Trump has argued that China for decades has abused global trade rules to lure away U.S. jobs, steal U.S. intellectual property, subsidize its own companies, and strong-arm U.S. firms. Many Democrats and Republicans, as well as global leaders, have agreed with Trump’s assessment, and he has taken an adversarial approach with Beijing, saying he believes this is the only way to force changes.

That approach so far has amounted to slapping tariffs on $250 billion of Chinese imports and vowing to impose penalties on all other imports if China doesn’t make changes. The changes U.S. officials have sought include forcing Beijing to lower tariffs on U.S. goods, stop dumping cheap steel and aluminum into foreign markets, and halting the theft of intellectual property, among other things.

As part of the talks Saturday night, Trump agreed not to increase existing tariffs on Chinese goods or impose any new ones for 90 days, while talks took place. Global investors, who had feared for months that a protracted trade war could hurt economic growth, seemed to cheer the cease-fire on Monday, but U.S. markets slid back on Tuesday as it became clear that there were few concrete commitments that came out of the discussions so far.

[“source=cnbc”]

Israeli Firm Says It Can Turn Garbage Into Bio-Based Plastic

Israeli Firm Says It Can Turn Garbage Into Bio-Based Plastic

Hawks, vultures and storks circle overhead as Christopher Sveen points at the heap of refuse rotting in the desert heat. “This is the mine of the future,” he beams.

Sveen is chief sustainability officer at UBQ, an Israeli company that has patented a process to convert household trash, diverting waste from landfills into reusable bio-based plastic.

After five years of development, the company is bringing its operations online, with hopes of revolutionising waste management and being a driver to make landfills obsolete. It remains to be seen, however, if the technology really works and is commercially viable.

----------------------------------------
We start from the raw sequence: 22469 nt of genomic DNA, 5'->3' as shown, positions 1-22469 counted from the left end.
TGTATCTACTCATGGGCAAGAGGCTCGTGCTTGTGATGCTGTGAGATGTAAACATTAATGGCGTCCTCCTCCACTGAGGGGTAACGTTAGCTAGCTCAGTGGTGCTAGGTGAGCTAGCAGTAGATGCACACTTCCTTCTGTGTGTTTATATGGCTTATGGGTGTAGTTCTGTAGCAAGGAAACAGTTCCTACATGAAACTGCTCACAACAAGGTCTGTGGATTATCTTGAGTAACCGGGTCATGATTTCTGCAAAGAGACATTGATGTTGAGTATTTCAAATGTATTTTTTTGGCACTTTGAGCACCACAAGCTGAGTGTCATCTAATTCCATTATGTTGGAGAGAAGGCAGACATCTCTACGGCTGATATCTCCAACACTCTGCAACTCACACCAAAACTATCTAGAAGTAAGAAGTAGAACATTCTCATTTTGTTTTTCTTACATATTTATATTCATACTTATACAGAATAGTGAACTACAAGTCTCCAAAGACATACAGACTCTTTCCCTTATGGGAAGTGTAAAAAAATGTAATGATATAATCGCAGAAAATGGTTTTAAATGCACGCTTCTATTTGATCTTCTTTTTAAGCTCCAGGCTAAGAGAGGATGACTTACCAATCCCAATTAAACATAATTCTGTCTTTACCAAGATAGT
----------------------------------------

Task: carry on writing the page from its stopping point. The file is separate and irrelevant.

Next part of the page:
UBQ operates a pilot plant and research facility on the edge of southern Israel’s Negev Desert, where it has developed its production line.

“We take something that is not only not useful, but that creates a lot of damage to our planet, and we’re able to turn it into the things we use every day,” said Albert Douer, UBQ’s executive chairman. He said UBQ’s material can be used as a substitute for conventional petrochemical plastics and wood, reducing oil consumption and deforestation.

UBQ has raised $30 million (roughly Rs. 195 crores) from private investors, including Douer, who is also chief executive of Ajover Darnel Group, an international plastics conglomerate.

Leading experts and scientists serve on its advisory board, including Nobel Prize chemist Roger Kornberg, Hebrew University biochemist Oded Shoseyov, author and entrepreneur John Elkington and Connie Hedegaard, a former European Commissioner for Climate Action.

The small plant can process one ton of municipal waste per hour, a relatively small amount that would not meet the needs of even a midsize city. But UBQ says that given the modularity, it can be quickly expanded.

On a recent day, UBQ Chief Executive Tato Bigio stood alongside bales of sorted trash hauled in from a local landfill.

He said recyclable items like glass, metals and minerals are extracted and sent for further recycling, while the remaining garbage – “banana peels, the chicken bones and the hamburger, the dirty plastics, the dirty cartons, the dirty papers” – is dried and milled into a powder.

The steely gray powder then enters a reaction chamber, where it is broken down and reconstituted as a bio-based plastic-like composite material. UBQ says its closely-guarded patented process produces no greenhouse gas emissions or residual waste byproducts, and uses little energy and no water.